First thing--I don't hate Jeremy Till. He is a very nice guy. It's just that I read his book during the final stages of writing an article and it changed the way I thought about my topic which I didn't want to happen. It's not his fault: it was mine for reading it.
The reason I bring his name up in vain again is that I gave a talk today to Part 3 students in Architecture. This is where budding architects are exposed to legal, professional and managerial aspects of their future careers. After this they are independent architects. As part of the course I am asked to give the "client's perspective" especially as I have a television programme to back it up.
So I entitled my talk, "Why I hate Jeremy Till": reasons being:
- He trained the architects who designed my house.
- Somehow or other he got people interested in a fiendishly complex heating and hot water system made by Viessman which only one set of plumbers in Kent know how to fix. Moreover, the bloody thing could probably supply the entire neighbourhood.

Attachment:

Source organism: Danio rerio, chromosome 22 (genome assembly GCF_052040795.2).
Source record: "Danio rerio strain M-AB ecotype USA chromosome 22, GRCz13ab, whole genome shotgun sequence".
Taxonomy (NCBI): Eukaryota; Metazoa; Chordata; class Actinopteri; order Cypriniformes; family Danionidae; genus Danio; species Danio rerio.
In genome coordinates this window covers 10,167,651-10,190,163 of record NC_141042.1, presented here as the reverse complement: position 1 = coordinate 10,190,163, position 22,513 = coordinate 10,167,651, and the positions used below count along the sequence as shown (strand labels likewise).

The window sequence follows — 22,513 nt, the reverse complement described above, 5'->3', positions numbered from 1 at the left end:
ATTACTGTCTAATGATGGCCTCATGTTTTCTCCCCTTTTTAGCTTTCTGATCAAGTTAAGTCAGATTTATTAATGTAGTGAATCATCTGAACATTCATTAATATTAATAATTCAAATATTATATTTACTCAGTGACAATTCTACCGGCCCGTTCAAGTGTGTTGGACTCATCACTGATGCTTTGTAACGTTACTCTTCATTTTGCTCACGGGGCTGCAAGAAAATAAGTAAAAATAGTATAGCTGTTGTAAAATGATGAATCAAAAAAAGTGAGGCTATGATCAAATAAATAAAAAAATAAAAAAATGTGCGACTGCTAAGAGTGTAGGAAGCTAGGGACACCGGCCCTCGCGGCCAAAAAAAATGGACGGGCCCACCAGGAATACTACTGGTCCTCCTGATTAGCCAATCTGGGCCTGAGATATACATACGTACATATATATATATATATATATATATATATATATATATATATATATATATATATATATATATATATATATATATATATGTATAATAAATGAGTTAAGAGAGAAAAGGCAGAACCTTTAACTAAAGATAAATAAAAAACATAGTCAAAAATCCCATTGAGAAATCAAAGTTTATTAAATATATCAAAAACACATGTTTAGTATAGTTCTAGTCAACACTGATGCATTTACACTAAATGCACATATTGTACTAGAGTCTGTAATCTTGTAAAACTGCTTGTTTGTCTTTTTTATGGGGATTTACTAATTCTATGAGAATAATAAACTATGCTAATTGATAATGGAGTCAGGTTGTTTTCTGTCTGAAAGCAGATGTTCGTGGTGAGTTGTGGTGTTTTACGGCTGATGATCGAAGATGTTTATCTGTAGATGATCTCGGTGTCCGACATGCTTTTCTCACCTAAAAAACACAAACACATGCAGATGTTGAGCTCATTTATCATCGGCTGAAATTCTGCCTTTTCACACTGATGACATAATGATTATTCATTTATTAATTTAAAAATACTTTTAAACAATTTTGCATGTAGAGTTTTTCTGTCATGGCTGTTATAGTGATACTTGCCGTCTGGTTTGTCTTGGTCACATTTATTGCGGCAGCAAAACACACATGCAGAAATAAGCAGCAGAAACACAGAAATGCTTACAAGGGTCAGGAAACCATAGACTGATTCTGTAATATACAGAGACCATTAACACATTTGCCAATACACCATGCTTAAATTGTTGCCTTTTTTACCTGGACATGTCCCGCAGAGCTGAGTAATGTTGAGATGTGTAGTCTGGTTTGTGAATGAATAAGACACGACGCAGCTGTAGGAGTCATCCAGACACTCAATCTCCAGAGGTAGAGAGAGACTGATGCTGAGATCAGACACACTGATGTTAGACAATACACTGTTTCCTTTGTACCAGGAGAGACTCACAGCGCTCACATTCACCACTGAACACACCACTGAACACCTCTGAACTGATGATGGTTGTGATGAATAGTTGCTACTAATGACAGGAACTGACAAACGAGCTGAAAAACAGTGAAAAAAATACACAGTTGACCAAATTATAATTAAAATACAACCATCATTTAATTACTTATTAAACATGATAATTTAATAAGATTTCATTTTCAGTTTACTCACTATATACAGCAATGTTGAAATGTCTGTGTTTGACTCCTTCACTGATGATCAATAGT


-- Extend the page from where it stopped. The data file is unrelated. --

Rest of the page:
- His own house made an early appearance on Grand Designs.
- And of course he wrote that bloody (but very good) book.
After I explained the reasons to the audience they began to understand what I was trying to do. I claimed and still hold that the emotional labour involved in these types of projects is huge and usually ignored. It's ignored in particular by architects, lawyers, contractors and anyone else involved except for the poor, bloody client who doesn't realize what he's let himself in for.
The client is about to engage in the dirtiest type of psychological, urban guerilla warfare. And escape is impossible and if attempted is catastrophic. The client is gulled into a false sense of security told that all will be fine, don't worry.
I remember when first discussing the project with my architect, I had proposed a simple extension to the house.
He said, "You know, John, for a little more money you could do the entire house."
I believed him because I heard little whereas he was really saying MONEY. Fool!
I wanted my audience to know that communicating with the client helps and is necessary. Was it really my role to stand in between the architect and builder because they were about to punch each others' teeth out? At the end of the project my first reaction was: if someone comes along and offers me some money, I'll sell.
I got over that and learned to love and live in my house but it was in spite of and not because of what those people did.